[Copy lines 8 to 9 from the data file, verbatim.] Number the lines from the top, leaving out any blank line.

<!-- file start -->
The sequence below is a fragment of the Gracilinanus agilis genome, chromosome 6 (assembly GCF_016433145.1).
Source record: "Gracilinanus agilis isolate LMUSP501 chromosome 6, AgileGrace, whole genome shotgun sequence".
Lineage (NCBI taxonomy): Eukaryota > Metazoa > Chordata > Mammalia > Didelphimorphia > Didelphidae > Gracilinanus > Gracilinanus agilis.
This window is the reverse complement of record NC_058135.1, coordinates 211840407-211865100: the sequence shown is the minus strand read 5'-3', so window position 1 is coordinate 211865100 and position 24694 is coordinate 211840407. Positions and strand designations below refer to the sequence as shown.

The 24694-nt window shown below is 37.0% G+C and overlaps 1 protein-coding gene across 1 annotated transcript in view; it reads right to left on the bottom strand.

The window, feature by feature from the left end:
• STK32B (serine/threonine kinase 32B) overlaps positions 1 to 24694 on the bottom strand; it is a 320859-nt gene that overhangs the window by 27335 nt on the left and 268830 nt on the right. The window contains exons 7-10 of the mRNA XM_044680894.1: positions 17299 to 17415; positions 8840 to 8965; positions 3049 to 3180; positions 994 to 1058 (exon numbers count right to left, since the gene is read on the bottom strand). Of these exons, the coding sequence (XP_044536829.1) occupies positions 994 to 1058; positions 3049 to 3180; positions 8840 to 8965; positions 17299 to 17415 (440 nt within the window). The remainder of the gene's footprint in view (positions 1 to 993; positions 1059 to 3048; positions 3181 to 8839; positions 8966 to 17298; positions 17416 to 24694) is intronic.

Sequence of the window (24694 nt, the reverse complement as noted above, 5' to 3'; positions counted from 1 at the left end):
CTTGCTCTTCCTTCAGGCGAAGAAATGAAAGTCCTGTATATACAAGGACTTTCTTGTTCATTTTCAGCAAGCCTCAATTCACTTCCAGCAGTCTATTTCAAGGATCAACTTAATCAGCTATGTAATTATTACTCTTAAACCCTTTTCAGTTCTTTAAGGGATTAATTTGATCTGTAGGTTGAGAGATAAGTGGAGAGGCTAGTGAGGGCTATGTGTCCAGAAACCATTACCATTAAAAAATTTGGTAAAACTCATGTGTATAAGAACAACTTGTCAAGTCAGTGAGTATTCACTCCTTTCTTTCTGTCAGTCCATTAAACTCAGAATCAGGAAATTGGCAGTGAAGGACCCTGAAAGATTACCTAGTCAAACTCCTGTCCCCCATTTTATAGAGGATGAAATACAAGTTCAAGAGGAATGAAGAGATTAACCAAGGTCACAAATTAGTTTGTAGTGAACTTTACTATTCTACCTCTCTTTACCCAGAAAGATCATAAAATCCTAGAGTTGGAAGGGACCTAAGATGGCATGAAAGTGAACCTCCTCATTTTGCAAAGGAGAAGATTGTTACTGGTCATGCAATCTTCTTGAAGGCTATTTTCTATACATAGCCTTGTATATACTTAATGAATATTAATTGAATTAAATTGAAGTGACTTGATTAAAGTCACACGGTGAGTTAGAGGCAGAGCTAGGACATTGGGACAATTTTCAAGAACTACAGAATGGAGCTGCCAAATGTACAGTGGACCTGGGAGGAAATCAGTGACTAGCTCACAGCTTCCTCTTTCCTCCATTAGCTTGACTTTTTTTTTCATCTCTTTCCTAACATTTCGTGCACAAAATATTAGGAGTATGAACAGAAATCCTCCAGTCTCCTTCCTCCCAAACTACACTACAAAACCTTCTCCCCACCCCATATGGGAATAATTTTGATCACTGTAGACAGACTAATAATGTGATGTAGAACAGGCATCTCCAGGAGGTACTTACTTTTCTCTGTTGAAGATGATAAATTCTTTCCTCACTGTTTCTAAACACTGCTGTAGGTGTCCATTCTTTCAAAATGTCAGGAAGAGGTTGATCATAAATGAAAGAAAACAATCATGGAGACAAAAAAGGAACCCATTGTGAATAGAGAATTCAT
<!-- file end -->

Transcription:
Sequence of the window (24694 nt, the reverse complement as noted above, 5' to 3'; positions counted from 1 at the left end):
CTTGCTCTTCCTTCAGGCGAAGAAATGAAAGTCCTGTATATACAAGGACTTTCTTGTTCATTTTCAGCAAGCCTCAATTCACTTCCAGCAGTCTATTTCAAGGATCAACTTAATCAGCTATGTAATTATTACTCTTAAACCCTTTTCAGTTCTTTAAGGGATTAATTTGATCTGTAGGTTGAGAGATAAGTGGAGAGGCTAGTGAGGGCTATGTGTCCAGAAACCATTACCATTAAAAAATTTGGTAAAACTCATGTGTATAAGAACAACTTGTCAAGTCAGTGAGTATTCACTCCTTTCTTTCTGTCAGTCCATTAAACTCAGAATCAGGAAATTGGCAGTGAAGGACCCTGAAAGATTACCTAGTCAAACTCCTGTCCCCCATTTTATAGAGGATGAAATACAAGTTCAAGAGGAATGAAGAGATTAACCAAGGTCACAAATTAGTTTGTAGTGAACTTTACTATTCTACCTCTCTTTACCCAGAAAGATCATAAAATCCTAGAGTTGGAAGGGACCTAAGATGGCATGAAAGTGAACCTCCTCATTTTGCAAAGGAGAAGATTGTTACTGGTCATGCAATCTTCTTGAAGGCTATTTTCTATACATAGCCTTGTATATACTTAATGAATATTAATTGAATTAAATTGAAGTGACTTGATTAAAGTCACACGGTGAGTTAGAGGCAGAGCTAGGACATTGGGACAATTTTCAAGAACTACAGAATGGAGCTGCCAAATGTACAGTGGACCTGGGAGGAAATCAGTGACTAGCTCACAGCTTCCTCTTTCCTCCATTAGCTTGACTTTTTTTTTCATCTCTTTCCTAACATTTCGTGCACAAAATATTAGGAGTATGAACAGAAATCCTCCAGTCTCCTTCCTCCCAAACTACACTACAAAACCTTCTCCCCACCCCATATGGGAATAATTTTGATCACTGTAGACAGACTAATAATGTGATGTAGAACAGGCATCTCCAGGAGGTACTTACTTTTCTCTGTTGAAGATGATAAATTCTTTCCTCACTGTTTCTAAACACTGCTGTAGGTGTCCATTCTTTCAAAATGTCAGGAAGAGGTTGATCATAAATGAAAGAAAACAATCATGGAGACAAAAAAGGAACCCATTGTGAATAGAGAATTCAT